Boston Biotech Community Supports Area’s Homeless

Boston Biotech Community Supports Area’s Homeless
Pictured from left to right: John Rosenthal, Founder of Friends of Boston’s Homeless, Dr. George Church, keynote speaker, and Adam Semple, event organizer and Thermo Fisher Scientific employee.

Boston is known as a biotechnology hub and a nationwide leader for scientific innovation and research. While life science companies, academic institutions and nonprofit organizations understand the importance of scientific collaboration, the Boston scientific community recently came together for a different kind of collaboration: raising money and awareness for Boston’s homeless.

In an effort spearheaded by Thermo Fisher Scientific, more than 30 Boston area biotech and healthcare organizations joined forces to support the Friends of Boston’s Homeless (FOBH), which helps homeless individuals transition from the shelter to permanent housing. The event was held at Ned Devine’s Parris in Boston’s Faneuil Hall.

The inspiration for the event originated with Adam Semple, a Thermo Fisher account manager, who noticed a homeless man named Roy sitting near the entrance to Tufts Medical Center in Boston each time he visited the facility. Semple began to strike up conversations with him, and those conversations developed into a stronger relationship. Most importantly, Semple and several Thermo Fisher colleagues simply wanted to help Roy and other homeless individuals.

After making an initial donation to FOBH, Semple was inspired to go a step further. He began to wonder what would happen if he could bring together Thermo Fisher and other major life sciences organizations in the Boston area – even those that usually compete against each other – in support of the fight against homelessness.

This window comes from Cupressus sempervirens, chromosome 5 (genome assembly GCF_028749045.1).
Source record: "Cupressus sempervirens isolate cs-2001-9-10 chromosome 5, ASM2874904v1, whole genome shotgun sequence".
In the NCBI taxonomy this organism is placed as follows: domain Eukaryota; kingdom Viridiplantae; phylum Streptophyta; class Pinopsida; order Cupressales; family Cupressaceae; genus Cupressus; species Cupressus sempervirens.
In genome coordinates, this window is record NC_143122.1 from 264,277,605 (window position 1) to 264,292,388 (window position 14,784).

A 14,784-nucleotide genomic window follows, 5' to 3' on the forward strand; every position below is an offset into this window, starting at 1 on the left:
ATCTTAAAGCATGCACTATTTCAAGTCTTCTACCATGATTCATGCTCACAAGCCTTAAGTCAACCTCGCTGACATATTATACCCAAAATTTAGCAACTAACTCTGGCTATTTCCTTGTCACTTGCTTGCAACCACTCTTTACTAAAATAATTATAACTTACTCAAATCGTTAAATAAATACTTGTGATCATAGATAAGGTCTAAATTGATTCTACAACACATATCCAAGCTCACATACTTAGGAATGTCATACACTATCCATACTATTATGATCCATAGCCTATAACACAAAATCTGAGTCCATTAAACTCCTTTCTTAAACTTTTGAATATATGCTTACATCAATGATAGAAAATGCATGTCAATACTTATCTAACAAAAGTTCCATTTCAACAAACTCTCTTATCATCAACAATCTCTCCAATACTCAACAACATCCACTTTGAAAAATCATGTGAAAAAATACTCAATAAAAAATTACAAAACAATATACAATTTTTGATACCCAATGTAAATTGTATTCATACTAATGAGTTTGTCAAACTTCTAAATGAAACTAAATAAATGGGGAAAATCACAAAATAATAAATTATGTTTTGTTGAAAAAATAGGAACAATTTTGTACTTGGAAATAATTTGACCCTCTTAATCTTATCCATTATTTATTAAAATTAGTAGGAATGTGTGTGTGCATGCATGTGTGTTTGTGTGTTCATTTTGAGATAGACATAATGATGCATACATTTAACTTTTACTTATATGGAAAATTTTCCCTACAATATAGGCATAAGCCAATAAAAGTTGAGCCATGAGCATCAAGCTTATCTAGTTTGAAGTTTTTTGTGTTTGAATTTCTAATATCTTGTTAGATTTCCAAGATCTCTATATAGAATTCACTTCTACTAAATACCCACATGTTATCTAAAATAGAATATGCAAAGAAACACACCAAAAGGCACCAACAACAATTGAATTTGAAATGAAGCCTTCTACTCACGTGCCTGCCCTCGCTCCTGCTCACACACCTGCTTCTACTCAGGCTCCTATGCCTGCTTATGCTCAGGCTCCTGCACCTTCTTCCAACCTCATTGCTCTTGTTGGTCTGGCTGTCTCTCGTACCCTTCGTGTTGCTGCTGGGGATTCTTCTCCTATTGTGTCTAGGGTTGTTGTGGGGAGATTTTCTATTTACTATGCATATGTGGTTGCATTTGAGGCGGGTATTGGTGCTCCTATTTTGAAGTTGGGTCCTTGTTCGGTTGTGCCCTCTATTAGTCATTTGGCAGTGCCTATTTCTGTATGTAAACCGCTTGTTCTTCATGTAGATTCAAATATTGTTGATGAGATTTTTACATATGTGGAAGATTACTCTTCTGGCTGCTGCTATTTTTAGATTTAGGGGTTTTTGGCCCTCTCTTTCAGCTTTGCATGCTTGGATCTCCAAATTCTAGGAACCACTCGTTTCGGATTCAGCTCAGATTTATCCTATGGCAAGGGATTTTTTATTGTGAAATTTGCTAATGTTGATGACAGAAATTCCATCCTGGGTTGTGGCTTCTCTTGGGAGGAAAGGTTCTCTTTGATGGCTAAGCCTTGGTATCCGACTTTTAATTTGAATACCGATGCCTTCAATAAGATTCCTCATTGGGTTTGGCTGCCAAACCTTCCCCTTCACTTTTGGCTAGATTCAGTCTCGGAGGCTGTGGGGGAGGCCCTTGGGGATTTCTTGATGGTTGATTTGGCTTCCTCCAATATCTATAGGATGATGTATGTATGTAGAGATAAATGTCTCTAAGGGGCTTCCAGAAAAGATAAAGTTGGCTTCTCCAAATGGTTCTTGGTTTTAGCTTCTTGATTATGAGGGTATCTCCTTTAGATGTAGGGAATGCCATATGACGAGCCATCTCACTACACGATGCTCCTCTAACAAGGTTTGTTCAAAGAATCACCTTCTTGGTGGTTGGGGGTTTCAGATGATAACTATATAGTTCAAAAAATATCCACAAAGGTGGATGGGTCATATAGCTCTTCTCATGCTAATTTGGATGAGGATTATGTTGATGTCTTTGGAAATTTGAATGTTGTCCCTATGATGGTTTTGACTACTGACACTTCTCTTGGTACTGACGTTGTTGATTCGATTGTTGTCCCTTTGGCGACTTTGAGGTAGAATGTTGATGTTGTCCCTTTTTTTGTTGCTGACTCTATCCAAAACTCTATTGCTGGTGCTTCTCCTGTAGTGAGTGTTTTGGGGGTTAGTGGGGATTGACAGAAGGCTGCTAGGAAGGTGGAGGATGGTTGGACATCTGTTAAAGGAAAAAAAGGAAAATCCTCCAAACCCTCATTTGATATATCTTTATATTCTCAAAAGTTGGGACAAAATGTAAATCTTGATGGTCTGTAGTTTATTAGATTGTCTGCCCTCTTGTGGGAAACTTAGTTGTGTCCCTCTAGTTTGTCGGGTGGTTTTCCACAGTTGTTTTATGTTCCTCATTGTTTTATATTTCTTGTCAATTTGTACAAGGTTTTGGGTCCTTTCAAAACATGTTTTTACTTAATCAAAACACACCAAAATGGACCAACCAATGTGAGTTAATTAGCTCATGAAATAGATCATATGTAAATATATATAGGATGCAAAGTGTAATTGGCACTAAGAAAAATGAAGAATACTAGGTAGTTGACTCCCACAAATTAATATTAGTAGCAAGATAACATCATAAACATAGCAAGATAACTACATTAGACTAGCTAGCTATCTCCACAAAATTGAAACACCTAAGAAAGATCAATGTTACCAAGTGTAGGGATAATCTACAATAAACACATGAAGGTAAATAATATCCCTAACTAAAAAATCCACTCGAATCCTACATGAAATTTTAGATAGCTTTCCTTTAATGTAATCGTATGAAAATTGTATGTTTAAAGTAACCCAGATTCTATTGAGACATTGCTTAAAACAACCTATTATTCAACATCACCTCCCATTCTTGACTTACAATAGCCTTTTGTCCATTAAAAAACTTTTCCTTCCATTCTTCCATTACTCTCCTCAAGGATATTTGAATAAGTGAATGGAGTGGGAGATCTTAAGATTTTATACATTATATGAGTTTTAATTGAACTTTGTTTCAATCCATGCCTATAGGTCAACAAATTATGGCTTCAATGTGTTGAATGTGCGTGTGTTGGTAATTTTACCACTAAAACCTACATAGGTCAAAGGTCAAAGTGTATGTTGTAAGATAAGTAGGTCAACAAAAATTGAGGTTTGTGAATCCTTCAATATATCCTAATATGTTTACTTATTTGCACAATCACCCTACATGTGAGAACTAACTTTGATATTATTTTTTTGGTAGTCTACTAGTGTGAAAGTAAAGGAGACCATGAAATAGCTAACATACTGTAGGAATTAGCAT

Semple and his colleagues in Thermo Fisher’s Millennial Resource Group contacted representatives of GE Healthcare Life Sciences, Pfizer and the Broad Institute, among many other organizations and institutions, to rally support for a possible fundraising event. Their aggressive pitch to collaborate as one community paid off.

"Adam and the rest of the Thermo Fisher Scientific team that spearheaded the organizing of the FOBH event at Faneuil Hall are a wonderful example of what members of the biotech community can come together to do in greater Boston,” said Sarah Dykstra, Boston Postdoctoral Association (BPDA) Career Development Working Group Co-Chair.

The event featured a silent auction and live music provided by jazz musician Ralph Peterson and the Berklee Jazz ensemble, and included a keynote address by Harvard geneticist Dr. George Church. (The fundraiser was featured in the Boston Business Journal).

“I was nervous leading up to the event as it was the first one we had done with the biotech community and we had to pull it together in just four months,” said Jamie O'Neal O'Loughlin, development coordinator and special events director for FOBH. “It was incredible to see more than 400 people in the space enjoying themselves, networking, bidding on auction items and listening to influencers speak about homelessness. I've had a number of calls and emails from attendees of the event reaching out to me asking to volunteer, wanting to make donations and asking to join our fundraising efforts going forward. How amazing is that?”

“The fact that we managed to get that many biotech institutions who compete with each other, and all of these academics and hospitals, in a room together absolutely blew my mind,” said Semple. “I was really impressed seeing Thermo Fisher and many other biotech organizations mobilize in support of the event.”

With plans now in place to hold an annual fundraiser to support Boston’s homeless community, this event demonstrated the impact that one person – and one idea – can have to make a difference in the community.

To learn more about Friends of Boston’s Homeless and the people it is helping, please visit www.fobh.org.